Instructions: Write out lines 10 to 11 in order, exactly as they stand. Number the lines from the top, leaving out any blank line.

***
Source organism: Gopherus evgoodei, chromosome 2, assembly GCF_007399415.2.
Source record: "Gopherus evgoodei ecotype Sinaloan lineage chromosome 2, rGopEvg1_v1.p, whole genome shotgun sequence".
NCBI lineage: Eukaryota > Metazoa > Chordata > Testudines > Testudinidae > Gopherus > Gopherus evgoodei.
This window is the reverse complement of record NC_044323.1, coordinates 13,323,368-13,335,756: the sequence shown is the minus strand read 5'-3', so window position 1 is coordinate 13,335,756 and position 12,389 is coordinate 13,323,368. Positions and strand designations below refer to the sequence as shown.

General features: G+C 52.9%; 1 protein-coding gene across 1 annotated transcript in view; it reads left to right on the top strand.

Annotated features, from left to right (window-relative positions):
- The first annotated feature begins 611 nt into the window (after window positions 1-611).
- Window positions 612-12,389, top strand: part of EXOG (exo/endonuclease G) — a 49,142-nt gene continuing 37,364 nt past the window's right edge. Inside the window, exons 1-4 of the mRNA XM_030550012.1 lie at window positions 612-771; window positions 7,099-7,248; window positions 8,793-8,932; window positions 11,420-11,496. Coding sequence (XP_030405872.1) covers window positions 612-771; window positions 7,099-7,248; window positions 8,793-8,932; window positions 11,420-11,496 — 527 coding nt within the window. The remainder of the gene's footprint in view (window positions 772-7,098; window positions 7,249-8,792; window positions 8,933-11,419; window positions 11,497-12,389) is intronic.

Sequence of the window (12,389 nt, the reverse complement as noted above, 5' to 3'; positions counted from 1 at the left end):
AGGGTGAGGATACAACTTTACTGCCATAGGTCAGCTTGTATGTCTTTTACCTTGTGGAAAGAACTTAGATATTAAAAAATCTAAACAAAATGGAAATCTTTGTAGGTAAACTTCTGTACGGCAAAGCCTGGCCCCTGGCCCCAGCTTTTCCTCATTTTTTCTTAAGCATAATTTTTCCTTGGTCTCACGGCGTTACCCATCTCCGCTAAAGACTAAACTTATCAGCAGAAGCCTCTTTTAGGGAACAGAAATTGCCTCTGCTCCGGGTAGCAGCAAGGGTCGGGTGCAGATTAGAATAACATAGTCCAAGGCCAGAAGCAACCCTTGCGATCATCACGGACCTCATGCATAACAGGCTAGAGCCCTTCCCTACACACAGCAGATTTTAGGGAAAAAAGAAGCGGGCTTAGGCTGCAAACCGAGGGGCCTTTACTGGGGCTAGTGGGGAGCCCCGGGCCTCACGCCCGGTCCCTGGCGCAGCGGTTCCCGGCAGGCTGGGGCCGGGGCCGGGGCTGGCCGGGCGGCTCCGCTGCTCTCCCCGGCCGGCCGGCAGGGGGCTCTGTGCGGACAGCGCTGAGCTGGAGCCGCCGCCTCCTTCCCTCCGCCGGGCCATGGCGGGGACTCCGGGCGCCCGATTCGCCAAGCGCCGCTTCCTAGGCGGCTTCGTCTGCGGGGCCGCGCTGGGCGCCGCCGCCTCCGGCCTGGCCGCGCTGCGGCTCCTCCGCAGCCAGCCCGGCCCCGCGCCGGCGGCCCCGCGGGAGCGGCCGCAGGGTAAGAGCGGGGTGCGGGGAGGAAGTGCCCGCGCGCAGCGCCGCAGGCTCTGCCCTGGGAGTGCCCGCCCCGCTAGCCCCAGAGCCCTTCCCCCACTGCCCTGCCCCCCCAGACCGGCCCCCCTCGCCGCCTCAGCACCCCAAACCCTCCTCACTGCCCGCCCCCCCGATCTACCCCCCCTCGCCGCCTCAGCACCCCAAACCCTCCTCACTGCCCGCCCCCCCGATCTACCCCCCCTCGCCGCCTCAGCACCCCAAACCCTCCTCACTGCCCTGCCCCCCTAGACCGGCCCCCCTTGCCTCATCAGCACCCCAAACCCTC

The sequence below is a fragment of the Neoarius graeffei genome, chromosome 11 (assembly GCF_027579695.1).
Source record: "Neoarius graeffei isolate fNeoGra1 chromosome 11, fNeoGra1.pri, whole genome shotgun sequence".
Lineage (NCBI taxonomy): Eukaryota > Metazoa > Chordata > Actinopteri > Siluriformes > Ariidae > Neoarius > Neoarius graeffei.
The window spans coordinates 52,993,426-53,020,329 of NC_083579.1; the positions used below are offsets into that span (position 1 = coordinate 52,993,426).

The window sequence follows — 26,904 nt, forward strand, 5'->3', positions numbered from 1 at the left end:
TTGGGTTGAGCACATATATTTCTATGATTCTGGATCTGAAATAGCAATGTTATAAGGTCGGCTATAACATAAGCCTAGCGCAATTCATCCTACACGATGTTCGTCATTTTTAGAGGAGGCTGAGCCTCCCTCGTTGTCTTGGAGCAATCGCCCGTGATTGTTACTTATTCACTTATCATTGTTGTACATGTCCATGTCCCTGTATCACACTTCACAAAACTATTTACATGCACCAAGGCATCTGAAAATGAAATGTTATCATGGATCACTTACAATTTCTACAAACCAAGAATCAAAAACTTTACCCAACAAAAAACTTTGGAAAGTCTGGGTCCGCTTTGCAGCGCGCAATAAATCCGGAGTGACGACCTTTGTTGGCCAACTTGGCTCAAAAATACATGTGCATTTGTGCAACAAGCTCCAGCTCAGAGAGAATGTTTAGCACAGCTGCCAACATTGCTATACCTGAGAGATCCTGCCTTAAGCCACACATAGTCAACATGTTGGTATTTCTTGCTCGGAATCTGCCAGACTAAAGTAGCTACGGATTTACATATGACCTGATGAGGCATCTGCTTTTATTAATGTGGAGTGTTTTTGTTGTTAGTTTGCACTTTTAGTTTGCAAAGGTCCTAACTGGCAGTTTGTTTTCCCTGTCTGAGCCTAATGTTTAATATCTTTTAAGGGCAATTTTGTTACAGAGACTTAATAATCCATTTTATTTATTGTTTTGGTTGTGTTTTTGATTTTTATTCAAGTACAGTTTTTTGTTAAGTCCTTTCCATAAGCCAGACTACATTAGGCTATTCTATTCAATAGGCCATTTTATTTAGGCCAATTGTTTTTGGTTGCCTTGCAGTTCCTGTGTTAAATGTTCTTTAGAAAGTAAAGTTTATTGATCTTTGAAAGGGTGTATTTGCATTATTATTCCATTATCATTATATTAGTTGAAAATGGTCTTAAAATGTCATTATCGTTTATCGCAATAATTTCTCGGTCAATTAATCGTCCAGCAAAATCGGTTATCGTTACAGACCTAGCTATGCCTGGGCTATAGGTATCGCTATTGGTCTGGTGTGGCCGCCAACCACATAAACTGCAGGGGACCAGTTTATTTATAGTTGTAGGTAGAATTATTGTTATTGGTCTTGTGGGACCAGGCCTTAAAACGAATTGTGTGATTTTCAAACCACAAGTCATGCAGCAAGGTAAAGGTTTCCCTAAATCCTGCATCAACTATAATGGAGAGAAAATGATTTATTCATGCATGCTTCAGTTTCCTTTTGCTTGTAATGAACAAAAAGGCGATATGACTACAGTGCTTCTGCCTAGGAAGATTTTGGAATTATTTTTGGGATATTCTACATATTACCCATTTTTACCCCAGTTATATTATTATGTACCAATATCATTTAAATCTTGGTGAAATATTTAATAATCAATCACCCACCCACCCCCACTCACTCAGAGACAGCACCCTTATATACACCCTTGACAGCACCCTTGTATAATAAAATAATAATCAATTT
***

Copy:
AGGGTGAGGATACAACTTTACTGCCATAGGTCAGCTTGTATGTCTTTTACCTTGTGGAAAGAACTTAGATATTAAAAAATCTAAACAAAATGGAAATCTTTGTAGGTAAACTTCTGTACGGCAAAGCCTGGCCCCTGGCCCCAGCTTTTCCTCATTTTTTCTTAAGCATAATTTTTCCTTGGTCTCACGGCGTTACCCATCTCCGCTAAAGACTAAACTTATCAGCAGAAGCCTCTTTTAGGGAACAGAAATTGCCTCTGCTCCGGGTAGCAGCAAGGGTCGGGTGCAGATTAGAATAACATAGTCCAAGGCCAGAAGCAACCCTTGCGATCATCACGGACCTCATGCATAACAGGCTAGAGCCCTTCCCTACACACAGCAGATTTTAGGGAAAAAAGAAGCGGGCTTAGGCTGCAAACCGAGGGGCCTTTACTGGGGCTAGTGGGGAGCCCCGGGCCTCACGCCCGGTCCCTGGCGCAGCGGTTCCCGGCAGGCTGGGGCCGGGGCCGGGGCTGGCCGGGCGGCTCCGCTGCTCTCCCCGGCCGGCCGGCAGGGGGCTCTGTGCGGACAGCGCTGAGCTGGAGCCGCCGCCTCCTTCCCTCCGCCGGGCCATGGCGGGGACTCCGGGCGCCCGATTCGCCAAGCGCCGCTTCCTAGGCGGCTTCGTCTGCGGGGCCGCGCTGGGCGCCGCCGCCTCCGGCCTGGCCGCGCTGCGGCTCCTCCGCAGCCAGCCCGGCCCCGCGCCGGCGGCCCCGCGGGAGCGGCCGCAGGGTAAGAGCGGGGTGCGGGGAGGAAGTGCCCGCGCGCAGCGCCGCAGGCTCTGCCCTGGGAGTGCCCGCCCCGCTAGCCCCAGAGCCCTTCCCCCACTGCCCTGCCCCCCCAGACCGGCCCCCCTCGCCGCCTCAGCACCCCAAACCCTCCTCACTGCCCGCCCCCCCGATCTACCCCCCCTCGCCGCCTCAGCACCCCAAACCCTCCTCACTGCCCGCCCCCCCGATCTACCCCCCCTCGCCGCCTCAGCACCCCAAACCCTCCTCACTGCCCTGCCCCCCTAGACCGGCCCCCCTTGCCTCATCAGCACCCCAAACCCTC

The sequence below is a fragment of the Neoarius graeffei genome, chromosome 11 (assembly GCF_027579695.1).